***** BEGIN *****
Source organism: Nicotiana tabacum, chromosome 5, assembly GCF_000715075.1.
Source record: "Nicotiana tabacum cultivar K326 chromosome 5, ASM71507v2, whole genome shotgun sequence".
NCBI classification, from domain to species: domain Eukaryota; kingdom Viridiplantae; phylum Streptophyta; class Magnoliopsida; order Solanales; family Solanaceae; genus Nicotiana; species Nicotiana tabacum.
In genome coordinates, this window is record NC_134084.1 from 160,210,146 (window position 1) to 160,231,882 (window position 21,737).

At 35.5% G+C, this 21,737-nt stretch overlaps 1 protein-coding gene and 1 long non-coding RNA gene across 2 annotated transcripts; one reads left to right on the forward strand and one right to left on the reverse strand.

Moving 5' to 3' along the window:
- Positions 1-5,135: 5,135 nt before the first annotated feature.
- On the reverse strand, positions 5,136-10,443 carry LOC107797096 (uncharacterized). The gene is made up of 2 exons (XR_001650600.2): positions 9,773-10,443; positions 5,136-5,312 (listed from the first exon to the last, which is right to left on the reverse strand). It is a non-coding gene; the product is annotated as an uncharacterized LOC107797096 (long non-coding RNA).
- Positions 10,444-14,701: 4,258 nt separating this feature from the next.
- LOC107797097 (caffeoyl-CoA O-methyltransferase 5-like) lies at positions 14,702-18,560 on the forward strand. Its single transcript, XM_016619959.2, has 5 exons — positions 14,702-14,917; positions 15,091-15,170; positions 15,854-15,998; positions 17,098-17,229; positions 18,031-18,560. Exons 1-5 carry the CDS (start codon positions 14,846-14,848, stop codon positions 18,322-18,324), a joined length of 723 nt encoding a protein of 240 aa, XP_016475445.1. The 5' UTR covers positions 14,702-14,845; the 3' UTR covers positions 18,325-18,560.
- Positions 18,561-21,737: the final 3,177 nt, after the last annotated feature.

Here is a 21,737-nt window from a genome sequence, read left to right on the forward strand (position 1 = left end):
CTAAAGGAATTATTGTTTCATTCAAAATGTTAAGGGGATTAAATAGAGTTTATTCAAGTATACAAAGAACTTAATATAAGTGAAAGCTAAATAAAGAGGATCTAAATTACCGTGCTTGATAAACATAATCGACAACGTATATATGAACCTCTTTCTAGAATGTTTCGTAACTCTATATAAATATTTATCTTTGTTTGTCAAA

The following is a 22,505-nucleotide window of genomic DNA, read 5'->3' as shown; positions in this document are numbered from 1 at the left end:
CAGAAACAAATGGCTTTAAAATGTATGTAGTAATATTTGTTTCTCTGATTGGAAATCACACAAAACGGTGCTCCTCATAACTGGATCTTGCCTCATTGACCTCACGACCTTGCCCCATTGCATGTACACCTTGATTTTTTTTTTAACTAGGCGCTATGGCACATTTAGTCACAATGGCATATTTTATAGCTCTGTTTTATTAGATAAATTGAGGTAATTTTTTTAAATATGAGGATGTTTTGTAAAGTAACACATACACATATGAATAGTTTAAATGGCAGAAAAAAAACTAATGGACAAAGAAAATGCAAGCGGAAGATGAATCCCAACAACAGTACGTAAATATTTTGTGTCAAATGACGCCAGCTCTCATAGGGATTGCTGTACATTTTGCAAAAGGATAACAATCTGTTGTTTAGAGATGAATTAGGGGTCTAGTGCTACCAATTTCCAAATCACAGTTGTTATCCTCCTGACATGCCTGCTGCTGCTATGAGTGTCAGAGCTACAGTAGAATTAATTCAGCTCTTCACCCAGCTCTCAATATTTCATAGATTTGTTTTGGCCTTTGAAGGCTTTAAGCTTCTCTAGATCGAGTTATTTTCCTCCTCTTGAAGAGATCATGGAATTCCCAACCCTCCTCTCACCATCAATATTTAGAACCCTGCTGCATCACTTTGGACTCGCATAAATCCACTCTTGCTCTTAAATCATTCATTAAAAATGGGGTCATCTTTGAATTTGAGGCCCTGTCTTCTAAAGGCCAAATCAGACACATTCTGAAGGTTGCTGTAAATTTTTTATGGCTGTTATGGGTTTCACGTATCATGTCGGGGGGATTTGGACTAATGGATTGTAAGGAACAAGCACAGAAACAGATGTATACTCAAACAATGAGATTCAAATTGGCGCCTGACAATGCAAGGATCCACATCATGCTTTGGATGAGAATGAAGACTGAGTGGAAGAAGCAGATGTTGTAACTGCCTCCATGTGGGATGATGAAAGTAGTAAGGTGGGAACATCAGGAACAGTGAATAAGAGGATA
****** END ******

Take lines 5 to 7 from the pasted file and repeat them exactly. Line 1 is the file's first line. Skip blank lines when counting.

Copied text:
At 35.5% G+C, this 21,737-nt stretch overlaps 1 protein-coding gene and 1 long non-coding RNA gene across 2 annotated transcripts; one reads left to right on the forward strand and one right to left on the reverse strand.

Moving 5' to 3' along the window:
- Positions 1-5,135: 5,135 nt before the first annotated feature.